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Recently, Coindesk published an article stating, ”The ICO is over”.

What we’ve found, in the words of Mark Twain, “The reports of my death are greatly exaggerated.”

We have signed almost 200 ICOs, in fact, 10% of ICOs who conduct Know Your Customer (KYC) and Anti-Money Laundering (AML) use our services. We thought we’d share our thoughts based on our internal data.

Over the last year, we have had an average of tens of companies contact us each month, looking for compliance services.

In the last three months, there has been a drop in the number of ICOs. There are multiple reasons for this including:

  • Drop in prices of bitcoin/ether. Prices are down 65% from earlier this year. There are multiple reasons for this, including a sell-off of tokens by initial coin offerings (ICOs) who have already raised funding. ICOs have sold off ~62% of average amount raised to pay for operations, reduce risk, etc.
  • Smaller average raise. Companies are not rushing to market because the likelihood of raising $50m is much less than it was six months ago.
  • Marketing restrictions. It became much harder to reach potential contributors after Google and Facebook implemented severe restrictions on ICOs.
  • Regulatory pressure. Several regulatory bodies, specifically the Securities and Exchange Commission (SEC) in the US, have put forward statements that have raised concerns about the legality of certain ICO types.

So, ICOs are dead? No, not by a long shot. Unless there’s specific regulation against ICOs in US and Europe, there’s no way you can put the genie back in the bottle.

We still see tens of companies a month coming to us for an ICO. In fact, we created a self-service RegTech Webstore to help our sales team deal with the volume of customers. The reason ICOs won’t go away is that it’s a great way for companies to raise money:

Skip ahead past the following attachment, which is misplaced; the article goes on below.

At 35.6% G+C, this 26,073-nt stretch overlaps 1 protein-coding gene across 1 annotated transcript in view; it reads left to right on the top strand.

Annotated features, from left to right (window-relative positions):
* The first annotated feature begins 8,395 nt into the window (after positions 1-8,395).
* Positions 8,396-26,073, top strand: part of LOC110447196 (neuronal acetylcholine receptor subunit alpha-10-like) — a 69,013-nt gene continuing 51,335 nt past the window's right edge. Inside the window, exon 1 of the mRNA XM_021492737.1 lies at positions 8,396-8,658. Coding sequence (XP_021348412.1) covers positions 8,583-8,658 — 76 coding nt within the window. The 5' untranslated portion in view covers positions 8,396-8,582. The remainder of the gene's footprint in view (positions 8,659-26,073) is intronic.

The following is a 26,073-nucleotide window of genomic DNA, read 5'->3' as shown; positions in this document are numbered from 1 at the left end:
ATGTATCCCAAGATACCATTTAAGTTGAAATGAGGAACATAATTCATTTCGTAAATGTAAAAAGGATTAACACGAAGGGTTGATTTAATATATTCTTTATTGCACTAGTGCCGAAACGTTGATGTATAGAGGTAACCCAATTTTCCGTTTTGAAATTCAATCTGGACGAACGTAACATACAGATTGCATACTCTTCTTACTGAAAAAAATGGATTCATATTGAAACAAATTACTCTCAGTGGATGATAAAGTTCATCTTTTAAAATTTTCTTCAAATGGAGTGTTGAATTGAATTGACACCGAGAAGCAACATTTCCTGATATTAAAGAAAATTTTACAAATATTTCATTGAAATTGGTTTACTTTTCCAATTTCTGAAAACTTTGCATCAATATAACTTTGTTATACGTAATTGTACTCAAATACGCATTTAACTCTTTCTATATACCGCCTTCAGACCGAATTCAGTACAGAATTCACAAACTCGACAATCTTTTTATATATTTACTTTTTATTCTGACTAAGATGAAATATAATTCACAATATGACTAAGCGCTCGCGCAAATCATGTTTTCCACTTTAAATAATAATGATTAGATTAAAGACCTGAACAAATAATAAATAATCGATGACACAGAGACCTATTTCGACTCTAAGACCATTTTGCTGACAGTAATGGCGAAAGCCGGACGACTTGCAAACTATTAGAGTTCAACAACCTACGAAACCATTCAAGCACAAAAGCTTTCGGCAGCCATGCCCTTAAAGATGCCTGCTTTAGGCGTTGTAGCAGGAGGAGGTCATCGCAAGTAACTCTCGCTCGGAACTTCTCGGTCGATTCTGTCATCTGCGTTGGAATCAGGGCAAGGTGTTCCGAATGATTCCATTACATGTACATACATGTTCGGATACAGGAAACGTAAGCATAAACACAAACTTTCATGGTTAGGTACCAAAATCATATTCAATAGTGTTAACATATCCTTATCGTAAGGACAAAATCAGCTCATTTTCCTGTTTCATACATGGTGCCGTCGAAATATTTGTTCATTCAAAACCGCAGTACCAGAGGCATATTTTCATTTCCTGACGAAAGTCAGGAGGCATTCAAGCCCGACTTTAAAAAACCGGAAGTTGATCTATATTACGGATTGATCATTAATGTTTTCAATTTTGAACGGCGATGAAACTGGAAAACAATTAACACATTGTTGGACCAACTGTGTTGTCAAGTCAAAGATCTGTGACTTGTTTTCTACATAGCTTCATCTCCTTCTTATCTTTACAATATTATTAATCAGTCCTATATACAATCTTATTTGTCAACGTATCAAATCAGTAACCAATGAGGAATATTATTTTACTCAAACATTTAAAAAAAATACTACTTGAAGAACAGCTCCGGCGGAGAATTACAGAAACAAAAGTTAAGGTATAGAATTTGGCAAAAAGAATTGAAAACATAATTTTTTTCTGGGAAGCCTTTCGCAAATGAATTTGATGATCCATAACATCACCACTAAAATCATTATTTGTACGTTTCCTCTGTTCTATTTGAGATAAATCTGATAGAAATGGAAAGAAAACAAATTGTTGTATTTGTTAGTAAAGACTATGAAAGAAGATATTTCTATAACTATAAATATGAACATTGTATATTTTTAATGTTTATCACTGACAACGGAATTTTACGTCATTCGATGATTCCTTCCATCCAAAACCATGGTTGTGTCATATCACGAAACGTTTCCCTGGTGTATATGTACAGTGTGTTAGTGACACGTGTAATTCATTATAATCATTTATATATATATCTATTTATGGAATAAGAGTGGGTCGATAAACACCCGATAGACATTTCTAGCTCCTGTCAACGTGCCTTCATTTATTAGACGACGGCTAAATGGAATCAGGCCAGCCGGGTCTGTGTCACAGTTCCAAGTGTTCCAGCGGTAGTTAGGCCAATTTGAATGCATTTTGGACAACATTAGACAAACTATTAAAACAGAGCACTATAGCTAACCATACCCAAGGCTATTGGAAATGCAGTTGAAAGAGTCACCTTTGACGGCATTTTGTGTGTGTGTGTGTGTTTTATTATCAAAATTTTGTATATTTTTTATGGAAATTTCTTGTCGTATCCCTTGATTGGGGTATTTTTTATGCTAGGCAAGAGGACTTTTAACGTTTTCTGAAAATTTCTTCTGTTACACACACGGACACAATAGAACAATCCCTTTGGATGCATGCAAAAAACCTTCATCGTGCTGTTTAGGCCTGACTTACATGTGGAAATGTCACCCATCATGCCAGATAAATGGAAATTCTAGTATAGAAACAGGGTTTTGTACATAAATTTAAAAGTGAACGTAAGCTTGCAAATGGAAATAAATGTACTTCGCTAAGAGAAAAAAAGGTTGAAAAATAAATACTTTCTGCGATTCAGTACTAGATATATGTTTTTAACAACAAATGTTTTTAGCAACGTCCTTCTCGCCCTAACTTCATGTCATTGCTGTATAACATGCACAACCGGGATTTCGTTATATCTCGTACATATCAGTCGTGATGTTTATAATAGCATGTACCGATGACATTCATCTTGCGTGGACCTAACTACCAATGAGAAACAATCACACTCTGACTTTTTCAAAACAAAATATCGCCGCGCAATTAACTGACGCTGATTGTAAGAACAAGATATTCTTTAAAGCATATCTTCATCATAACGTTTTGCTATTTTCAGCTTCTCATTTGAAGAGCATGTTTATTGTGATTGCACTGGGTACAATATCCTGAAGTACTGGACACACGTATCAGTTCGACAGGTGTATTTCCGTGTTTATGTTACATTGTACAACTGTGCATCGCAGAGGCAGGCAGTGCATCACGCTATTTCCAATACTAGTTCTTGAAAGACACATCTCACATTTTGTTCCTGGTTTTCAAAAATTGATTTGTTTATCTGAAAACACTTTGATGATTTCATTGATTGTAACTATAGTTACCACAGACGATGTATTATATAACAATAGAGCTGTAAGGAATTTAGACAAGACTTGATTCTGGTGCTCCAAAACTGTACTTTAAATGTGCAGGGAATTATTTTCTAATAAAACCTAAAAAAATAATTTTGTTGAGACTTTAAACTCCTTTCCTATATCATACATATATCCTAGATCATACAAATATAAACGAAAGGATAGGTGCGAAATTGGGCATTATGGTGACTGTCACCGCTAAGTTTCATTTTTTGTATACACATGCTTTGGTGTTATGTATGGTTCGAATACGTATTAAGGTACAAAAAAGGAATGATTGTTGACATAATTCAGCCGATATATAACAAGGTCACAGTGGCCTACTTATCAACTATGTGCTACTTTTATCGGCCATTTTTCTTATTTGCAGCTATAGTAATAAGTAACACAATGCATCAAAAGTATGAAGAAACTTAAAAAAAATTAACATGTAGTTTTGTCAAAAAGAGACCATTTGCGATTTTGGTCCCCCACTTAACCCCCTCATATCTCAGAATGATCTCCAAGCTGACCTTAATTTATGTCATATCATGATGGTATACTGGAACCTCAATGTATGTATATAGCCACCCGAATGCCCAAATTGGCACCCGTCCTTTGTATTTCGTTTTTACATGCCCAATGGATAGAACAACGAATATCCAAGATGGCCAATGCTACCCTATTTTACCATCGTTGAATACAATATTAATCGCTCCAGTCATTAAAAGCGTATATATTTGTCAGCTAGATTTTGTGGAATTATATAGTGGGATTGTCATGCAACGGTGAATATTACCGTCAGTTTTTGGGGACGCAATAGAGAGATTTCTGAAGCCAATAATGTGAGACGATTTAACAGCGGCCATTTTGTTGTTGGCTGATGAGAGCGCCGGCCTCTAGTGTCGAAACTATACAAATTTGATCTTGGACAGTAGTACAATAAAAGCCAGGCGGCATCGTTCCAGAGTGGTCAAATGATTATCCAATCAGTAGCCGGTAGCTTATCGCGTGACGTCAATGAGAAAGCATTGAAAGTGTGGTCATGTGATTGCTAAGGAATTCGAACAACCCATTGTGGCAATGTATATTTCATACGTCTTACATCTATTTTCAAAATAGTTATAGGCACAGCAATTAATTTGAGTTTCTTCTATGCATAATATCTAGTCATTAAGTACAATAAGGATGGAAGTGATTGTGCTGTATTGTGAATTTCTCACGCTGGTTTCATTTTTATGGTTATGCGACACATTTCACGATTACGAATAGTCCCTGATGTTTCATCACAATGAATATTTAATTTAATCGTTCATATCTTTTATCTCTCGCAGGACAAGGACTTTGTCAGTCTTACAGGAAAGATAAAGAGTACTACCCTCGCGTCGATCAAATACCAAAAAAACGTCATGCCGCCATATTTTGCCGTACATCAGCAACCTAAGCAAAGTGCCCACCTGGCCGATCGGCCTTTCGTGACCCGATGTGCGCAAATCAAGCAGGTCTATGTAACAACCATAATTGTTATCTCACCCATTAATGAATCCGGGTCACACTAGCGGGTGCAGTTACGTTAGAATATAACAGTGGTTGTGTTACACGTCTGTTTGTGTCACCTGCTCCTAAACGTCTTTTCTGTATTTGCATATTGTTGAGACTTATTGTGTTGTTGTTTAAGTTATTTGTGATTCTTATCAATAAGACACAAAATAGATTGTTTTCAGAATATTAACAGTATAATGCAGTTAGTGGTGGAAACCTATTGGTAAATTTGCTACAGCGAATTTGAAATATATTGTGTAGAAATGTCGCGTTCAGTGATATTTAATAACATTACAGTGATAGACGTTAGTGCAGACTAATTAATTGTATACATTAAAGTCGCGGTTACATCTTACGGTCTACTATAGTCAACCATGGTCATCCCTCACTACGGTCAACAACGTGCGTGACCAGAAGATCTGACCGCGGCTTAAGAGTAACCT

• Faster than venture capital, ICOs go from launch to funding in 4-6 months.
  • Better terms than venture capital, companies don’t give up large amounts of equity.
  • Don’t need traction, a common venture capital requirement that precludes companies who need money to launch and gain traction
  • Don’t need to be in the US or have started a company previously, traits venture capitalists often look for

Going forward we expect a lower, but steady amount of ICOs before an upswing led by the following factors:

  • Companies built around tokens. In the last year we saw a large amount of companies change their architecture to accommodate a token so they could raise money via an ICO. Now we’re starting to companies conceived and built around tokens.
  • Large companies conducting ICOs. While the KodakCoin fizzled out, it’s only a matter of time before larger, more established companies use this method. What they need is regulatory certainty.
  • Regulatory Certainty
    • Companies such as Polymath, EtherParty and Tokensoft who enable compliant security tokens.
    • Reg A+ offerings. While many ICOs have applied, none have received SEC approval to conduct a Reg A+ offering that would allow them to conduct a security token offering without requiring accredited investor validation and or a limited number of contributors. This will change.
  • Tokenization of physical assets, we saw this with the St Regis Aspen Resort, more will follow as companies learn they can tokenize assets and treat them as securities
  • Creation of security token marketplaces. Right now there’s no way to buy or sell a security token. That will change with Tzero’s upcoming launch.

Are ICOs down from earlier this year? Yes. However, to those who say ICOs are done, remember another quote, “The ICO is dead, long live the ICO.”